20. 20. SUGGESTIONS TO SOLVE THE PROBLEMS OF JUTE INDUSTRY Urgent need for replacement of the outdated machinery Use of modern technology Modernisation of its products Improve the quality of goods as well as develop new products 20
  21. 21. COTTON Khariff crop Tropical and sub-tropical crop Shrub- grows upto 1 – 1.5 mts high, produces big yellow flowers which develop into seed called ‘bolls’.The seed inside is surrounded by cotton fibre. 21
  22. 22. Climatic conditions required for cultivation of Cotton Soil - drier parts of black soil of the Deccan Plateau Temperature High temperature between 20 0 to 30 0 C Rainfall Light rainfall about 100 cm ,210 frost free days and bright sunshine Requires 6- 8 months to mature 22
  23. 23. Production  India is the third largest producer in the world after the USA and China.  India was the first country to develop hybrid variety of Cotton .This led to spectacular increase in the production. 23
  24. 24. Varieties of Cotton  On the basis of Length of the Fibre and the Quality of the yarn there are Three varieties-  Long Staple  Short Staple  Medium Staple  ‘MCU -5’ & ‘Hybrid - 4 ‘ are the Long Staple Hybrid varieties. 24
  25. 25. DISTRIBUTION  Maharashtra and Gujarat are the Traditional producers of cotton  Other producers are Punjab, Haryana,Andhra Pradesh,Karnataka and Tamilnadu. 25
  26. 26. 26
  27. 27. SUGARCANE  Native to India  2nd Largest producer of sugarcane in the world next to Brazil.  Cane sugar is used to make three types of Sugar – Gur , Khandsari and sugar.  Important Commercial and Cash Crop 27
  28. 28. Climatic conditions required for cultivation of Sugarcane Soil - Deep, loamy and well drained fertile soil (Alluvial and Black soil) Temperature Between 21 0 to 27 0 C Rainfall Light rainfall about 75 cm and100 cm Long frost free days at the time of Harvest 28
  29. 29. Distribution  Sub Tropical varieties of sugarcane are grown mainly in UP, Bihar, Punjab, Haryana.  Tropical varieties of sugarcane are grown mainly in Maharashtra, AP, Tamilnadu and Karnataka. UP and Maharashtra are the leading producers followed by Punjab,AP,Bihar etc 29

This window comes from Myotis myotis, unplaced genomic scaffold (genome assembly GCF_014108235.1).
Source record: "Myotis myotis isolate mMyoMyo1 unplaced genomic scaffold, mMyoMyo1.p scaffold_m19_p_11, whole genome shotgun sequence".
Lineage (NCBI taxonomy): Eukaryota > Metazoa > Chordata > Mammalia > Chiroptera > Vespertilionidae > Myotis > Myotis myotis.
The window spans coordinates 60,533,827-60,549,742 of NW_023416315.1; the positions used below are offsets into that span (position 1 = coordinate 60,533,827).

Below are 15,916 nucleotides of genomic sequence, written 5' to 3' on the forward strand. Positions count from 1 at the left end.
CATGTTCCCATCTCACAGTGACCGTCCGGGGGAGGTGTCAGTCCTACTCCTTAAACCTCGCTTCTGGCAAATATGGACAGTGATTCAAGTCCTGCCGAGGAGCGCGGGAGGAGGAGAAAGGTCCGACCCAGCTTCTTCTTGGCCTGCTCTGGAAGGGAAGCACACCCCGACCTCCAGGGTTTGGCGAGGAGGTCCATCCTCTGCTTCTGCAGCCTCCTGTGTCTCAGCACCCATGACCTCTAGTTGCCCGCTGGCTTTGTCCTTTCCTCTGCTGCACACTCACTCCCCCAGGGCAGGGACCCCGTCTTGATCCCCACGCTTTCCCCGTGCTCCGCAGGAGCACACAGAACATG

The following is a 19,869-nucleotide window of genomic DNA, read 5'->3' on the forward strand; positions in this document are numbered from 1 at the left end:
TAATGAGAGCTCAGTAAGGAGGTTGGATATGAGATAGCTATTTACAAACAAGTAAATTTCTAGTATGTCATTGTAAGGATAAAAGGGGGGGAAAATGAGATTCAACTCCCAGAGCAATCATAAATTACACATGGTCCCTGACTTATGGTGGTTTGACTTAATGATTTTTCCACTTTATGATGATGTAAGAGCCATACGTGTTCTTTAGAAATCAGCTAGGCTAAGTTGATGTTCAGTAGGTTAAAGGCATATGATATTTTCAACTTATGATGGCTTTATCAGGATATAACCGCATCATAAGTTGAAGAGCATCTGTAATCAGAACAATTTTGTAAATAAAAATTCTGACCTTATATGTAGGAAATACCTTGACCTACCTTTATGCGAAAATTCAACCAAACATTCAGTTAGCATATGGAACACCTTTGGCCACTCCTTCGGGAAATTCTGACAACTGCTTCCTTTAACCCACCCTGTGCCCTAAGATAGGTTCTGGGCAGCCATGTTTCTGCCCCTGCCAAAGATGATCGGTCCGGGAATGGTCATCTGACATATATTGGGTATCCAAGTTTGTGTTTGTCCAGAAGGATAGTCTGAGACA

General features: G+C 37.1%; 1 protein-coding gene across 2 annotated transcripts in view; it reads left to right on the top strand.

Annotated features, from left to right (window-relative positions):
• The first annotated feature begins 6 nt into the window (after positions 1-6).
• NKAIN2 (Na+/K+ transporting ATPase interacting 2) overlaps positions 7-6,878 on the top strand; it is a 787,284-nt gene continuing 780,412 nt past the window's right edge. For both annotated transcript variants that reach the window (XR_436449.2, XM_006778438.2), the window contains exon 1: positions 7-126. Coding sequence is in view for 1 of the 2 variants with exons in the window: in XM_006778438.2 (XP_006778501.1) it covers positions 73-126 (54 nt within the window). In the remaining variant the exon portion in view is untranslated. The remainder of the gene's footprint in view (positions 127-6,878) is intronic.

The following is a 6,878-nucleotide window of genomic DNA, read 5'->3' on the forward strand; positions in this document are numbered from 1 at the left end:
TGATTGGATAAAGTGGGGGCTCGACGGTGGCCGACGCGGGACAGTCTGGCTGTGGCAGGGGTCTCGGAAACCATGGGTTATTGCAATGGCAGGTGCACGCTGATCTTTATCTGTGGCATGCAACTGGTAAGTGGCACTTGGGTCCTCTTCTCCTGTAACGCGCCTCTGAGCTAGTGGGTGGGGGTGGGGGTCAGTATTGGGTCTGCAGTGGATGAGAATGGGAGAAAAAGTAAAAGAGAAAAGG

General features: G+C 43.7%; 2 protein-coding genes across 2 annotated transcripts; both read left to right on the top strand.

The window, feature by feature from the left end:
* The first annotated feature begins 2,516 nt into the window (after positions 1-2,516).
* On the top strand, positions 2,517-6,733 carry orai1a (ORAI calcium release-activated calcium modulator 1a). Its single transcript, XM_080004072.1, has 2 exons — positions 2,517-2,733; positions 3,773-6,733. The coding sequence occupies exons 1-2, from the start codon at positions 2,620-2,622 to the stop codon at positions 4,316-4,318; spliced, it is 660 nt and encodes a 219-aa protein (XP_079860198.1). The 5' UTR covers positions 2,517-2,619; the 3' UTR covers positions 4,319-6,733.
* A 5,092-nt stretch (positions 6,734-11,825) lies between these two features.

30. 30. Technical and Institutional Reforms Institutional Reforms:Collectivisation,consolidation of holdings,cooperation and abolition of zamindari system. Technical Reforms/Agrl Reforms: 1. Green Revolution-new methods and better inputs in production 2. White Revolution-increase in milk prod and distribution. 3. 1980’s&90’s-Comprehensive land devlopment programme was initiated which include both institutional and technical refprms. 4. Kisan credit cards (KCC) and Personal 30
  31. 31. Contribution of Agriculture to National economy, employment and output. 1. Agrl to growth of GDP-1992-2001- 3.3%. 2002-2007- 4% 2. To Employment: Still 63% of population dependent on agriculture as the mainstay of livelihood. 31
  32. 32. Food Security 32
  33. 33. Food Security  Food security in India is ensured through Public Distribution system(PDS).  The objective is to ensure availability of foodgrains to comon people at affordable proces .  For this the Food Corporation of India procures foodgrains and the govt ensures that the farmers receive the minimum suppor priceMSP. 33
  34. 34. Food Production  1999-2000 209.8 m.tonnes  2000-2001 196.8 mt  2001-2002 212.9 mt  2002-2003 174.8 mt  2003-2004 213.5 mt  2004-2005 204.6 mt 34
  35. 35. Impact of Globalisation on Agriculture 35
  36. 36. Impact of Globalisation  After globalisation in 1990 farmers have been exposed to new challenges.  Aims to improve the conditions of marginal farmers.  New gene revolution is replacing green revolution.  Gives scope for organic farming. 36
  37. 37. Agriculture, food security, poverty, hunger, starvation…. All these are inter related in one way or the other. Its everybody's responsibility to ensure food safety and food affordability to all. For that we should follow eco friendly methods of cultivation. 37